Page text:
period of widespread disillusion with the electoral process, and began
to press for a sweeping change in the country's politics. In particular
the student movement was able to finally assert its independence
from the traditional political parties, peaking as an autonomous force
between 1994-96.

After Pérez' impeachment, Rafael Caldera took office as a
"reformist" with the support of MAS. It is now - and even then -
widely known that the military burned ballots during his election so
as to prevent the victory La Causa R, but the left-wing party accepted
the fraudulent results in order to enter the government. Caldera's
only claim to fame is that he made good on a campaign pledge to
free Hugo Chávez and his co-conspirators; the rest of his term is a
continuation of IMF policies and the "Washington Consensus". For
their part, Chávez and the MBR200 had urged Venezuelans to
abstain from the '93 elections, confident that the political system was
on the verge of collapse.

In 1995 we see the first of the major non-PCV Chavista parties
emerge as Patria Para Todos (PPT) splits from Causa R in response
to the former's allying itself with MAS and COPEI. Causa R is
rewarded with government posts for supporting the 1998 presidential
campaign of Irene Sáez, former Miss Universe and district mayor
of Chacao (a small but wealthy sector of Caracas).

By 1996 the MBR200 had grown tired of waiting, abandoned armed
struggle, and held a national conference to reformulate itself as a
political party known as the Movement for the Fifth Republic
(MVR). Nowadays the MVR is more or less known as "Chávez's
party" but some people are still running under the name of MBR200,
as it is a certain stamp of credibility to have been with him from the
beginning. This overall change in strategy did not materialize out of
nothing - various members of the political and business class had
been working to groom Chávez as an "alternative" candidate for
years. His campaign was directly funded by private business and the
eventual victory speech was broadcast from the offices of a securities
multinational in Caracas.

The MVR as a political party came out of practically nothing, united
a number of too-small-to-be-important socialist groups, did not have
the organization necessary for electoral success, and has been
described by ZNet as an "ideological monoculture" (a description
that could also be much more widely applied). In practical terms, the
MVR only got along by relying on the established PPT, PCV, and
PODEMOS (which split from MAS) parties, which did have the
internal structure to put up candidates and run national political
campaigns. Thus Chavismo, far from being a neutral revolutionary
phenomenon, is the force by which the traditional statist and social
democratic Left has finally found a way to get itself into power; and
its continued participation in the Chávez administration, is the only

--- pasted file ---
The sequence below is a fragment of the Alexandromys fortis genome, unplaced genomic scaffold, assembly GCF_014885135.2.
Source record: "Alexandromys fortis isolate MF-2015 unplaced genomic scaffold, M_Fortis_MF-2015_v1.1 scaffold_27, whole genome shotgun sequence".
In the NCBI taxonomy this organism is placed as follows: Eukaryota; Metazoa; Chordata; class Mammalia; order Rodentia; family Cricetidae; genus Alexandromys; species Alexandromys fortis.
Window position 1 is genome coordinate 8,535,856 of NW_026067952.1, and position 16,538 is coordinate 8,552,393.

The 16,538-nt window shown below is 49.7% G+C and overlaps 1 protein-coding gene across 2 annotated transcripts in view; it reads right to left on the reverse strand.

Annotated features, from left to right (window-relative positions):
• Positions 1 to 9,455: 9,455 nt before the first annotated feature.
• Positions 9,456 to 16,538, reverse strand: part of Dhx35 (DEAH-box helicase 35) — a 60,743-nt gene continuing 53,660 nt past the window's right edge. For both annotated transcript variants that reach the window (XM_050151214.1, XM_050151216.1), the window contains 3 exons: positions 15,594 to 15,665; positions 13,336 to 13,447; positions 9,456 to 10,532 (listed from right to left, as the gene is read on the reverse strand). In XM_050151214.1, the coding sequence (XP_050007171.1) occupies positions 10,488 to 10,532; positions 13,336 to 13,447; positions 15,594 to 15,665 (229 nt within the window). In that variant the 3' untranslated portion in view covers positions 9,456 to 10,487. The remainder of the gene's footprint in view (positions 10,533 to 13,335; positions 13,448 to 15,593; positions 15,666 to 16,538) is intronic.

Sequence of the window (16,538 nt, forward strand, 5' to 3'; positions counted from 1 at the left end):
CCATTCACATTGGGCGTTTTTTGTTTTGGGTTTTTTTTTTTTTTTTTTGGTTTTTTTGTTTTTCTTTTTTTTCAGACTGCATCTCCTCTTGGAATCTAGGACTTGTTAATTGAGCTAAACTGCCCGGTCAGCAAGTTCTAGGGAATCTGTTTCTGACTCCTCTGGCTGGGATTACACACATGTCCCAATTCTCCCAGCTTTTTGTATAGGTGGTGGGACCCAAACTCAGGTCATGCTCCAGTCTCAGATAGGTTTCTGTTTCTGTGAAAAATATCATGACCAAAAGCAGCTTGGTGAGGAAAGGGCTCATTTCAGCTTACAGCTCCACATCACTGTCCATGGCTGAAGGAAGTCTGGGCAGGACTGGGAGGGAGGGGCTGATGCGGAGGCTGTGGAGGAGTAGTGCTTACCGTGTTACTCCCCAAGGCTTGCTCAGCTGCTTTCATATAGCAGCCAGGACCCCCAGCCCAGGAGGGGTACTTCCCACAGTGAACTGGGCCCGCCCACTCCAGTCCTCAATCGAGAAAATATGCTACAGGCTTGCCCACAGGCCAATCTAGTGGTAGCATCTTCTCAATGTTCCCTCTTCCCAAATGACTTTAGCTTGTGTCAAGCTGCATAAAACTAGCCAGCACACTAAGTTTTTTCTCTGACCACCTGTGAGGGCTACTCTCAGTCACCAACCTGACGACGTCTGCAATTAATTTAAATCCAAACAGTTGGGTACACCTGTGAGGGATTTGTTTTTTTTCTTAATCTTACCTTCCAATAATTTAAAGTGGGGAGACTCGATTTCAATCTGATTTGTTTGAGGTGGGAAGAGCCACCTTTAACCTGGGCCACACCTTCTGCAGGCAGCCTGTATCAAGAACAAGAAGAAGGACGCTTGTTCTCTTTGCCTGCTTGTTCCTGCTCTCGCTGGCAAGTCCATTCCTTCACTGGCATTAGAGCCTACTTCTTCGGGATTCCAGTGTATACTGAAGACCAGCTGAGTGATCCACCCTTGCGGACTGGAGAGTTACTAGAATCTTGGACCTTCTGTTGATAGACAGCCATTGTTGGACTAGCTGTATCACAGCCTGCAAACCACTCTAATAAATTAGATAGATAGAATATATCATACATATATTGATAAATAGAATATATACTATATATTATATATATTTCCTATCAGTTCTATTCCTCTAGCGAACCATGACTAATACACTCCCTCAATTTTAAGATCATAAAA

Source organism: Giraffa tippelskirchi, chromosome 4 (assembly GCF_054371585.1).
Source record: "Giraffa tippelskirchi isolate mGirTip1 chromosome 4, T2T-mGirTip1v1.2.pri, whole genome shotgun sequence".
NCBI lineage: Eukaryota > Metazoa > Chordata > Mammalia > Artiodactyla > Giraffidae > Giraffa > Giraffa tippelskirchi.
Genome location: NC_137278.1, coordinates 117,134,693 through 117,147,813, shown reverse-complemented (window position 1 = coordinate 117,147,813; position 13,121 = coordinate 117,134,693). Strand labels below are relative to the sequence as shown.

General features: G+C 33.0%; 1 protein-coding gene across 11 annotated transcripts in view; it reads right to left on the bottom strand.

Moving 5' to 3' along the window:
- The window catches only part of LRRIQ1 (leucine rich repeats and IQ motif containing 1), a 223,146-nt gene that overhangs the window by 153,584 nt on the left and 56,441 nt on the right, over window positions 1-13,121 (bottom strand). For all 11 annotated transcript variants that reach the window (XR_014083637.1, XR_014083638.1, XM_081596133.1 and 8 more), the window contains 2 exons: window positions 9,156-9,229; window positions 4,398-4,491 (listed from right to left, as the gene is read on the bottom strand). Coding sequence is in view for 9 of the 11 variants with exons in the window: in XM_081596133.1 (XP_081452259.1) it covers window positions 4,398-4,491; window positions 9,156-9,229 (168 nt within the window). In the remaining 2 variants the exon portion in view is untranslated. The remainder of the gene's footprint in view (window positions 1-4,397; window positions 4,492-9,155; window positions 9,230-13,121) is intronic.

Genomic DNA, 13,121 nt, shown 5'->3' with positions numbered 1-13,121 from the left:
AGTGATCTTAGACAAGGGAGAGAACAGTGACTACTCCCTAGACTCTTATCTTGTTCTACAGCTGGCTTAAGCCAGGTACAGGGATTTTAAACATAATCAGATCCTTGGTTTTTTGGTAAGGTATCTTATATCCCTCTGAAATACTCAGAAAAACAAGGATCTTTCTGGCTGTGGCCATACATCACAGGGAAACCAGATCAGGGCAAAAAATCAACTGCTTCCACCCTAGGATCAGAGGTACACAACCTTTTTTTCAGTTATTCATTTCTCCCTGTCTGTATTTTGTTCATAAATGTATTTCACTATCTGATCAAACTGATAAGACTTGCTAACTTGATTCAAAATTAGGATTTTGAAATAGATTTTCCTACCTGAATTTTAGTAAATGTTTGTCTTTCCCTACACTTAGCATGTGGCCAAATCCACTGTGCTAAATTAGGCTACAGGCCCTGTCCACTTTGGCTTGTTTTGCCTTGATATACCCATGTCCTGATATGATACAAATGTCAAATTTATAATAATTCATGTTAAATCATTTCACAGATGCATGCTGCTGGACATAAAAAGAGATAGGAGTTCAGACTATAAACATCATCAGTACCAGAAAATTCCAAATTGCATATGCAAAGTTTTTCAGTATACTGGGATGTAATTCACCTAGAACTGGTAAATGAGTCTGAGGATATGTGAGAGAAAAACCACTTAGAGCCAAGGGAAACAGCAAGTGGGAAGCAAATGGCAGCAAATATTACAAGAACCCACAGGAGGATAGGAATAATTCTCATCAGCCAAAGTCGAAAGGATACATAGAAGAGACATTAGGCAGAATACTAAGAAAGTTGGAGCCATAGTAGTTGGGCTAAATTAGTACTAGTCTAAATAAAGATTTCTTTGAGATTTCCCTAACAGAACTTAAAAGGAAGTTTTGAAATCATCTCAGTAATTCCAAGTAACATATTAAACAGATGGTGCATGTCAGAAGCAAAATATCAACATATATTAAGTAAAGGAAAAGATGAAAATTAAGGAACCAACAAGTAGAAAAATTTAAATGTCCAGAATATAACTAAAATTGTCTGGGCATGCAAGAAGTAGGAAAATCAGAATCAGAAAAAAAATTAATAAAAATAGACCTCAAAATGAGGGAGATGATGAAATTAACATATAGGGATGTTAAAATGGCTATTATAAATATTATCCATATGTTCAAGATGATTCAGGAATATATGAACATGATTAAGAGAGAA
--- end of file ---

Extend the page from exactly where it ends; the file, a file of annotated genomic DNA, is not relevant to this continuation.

way that the MVR government can exist.

Hugo Chávez mounted his presidential campaign by leaning on the
"Polo Patriotico" (an alliance of left groups), promises to rewrite the
constitution, and the flowery imagery of Bolívar's dream, which
hadn't been successfully harnessed since the height of populism in
the 70's. Irene Sáez' campaign began strong, but she soon suffered
from a few faux pas and withdrew before the election. As oil prices
tumbled yet again, Hugo rocketed to victory.

On his first day in office, Chávez fulfilled his promises by signing a
decree to create a constitutional assembly. And whilst the traditional
oligarchy began courting the new government to see where the
opportunities lay, he went ahead and implemented things such as
Plan Bolívar 2000, which saw over 40,000 FAN troops leave the
barracks to fix roads, schools, and distribute food throughout the
country. On the one hand it was the only option for a president
looking to bypass the state bureaucracy. On the other hand, it was
the first indication of Chávez' methods for integrating his armed
forces with the civilian population.

Simón Bolívar was known as a "caudillo with a human face", and
Chávez latched onto this ideal with a great degree of success. It
soon became clear how things were going to go as he stacked the
MVR with fellow coup plotters and members of his immediate
family (including his brother and longtime Leninist organizer,
Adán). Up until this day, Chávez has continued in the democratic
tradition by giving out all kinds of posts as rewards for loyalty.

The elections to the constitutional assembly in 1999 attracted a more
diverse grouping than any previous process, and resulted in a 90%
Chavista victory - with over half of the electorate abstaining. The
assembly soon came to see itself as the de facto government, setting
up 21 commissions for the debate of different issues and taking in
article submissions from hundreds of citizens. Chávez' own
contributions would come to form the outline of the final text.

The majority of Venezuelans who I spoke to expressed a positive
view of the constitutional assembly and believed that, on the whole,
it was an immensely democratic process - particularly given the
alternatives. To be sure, the resulting Bolivarian Constitution has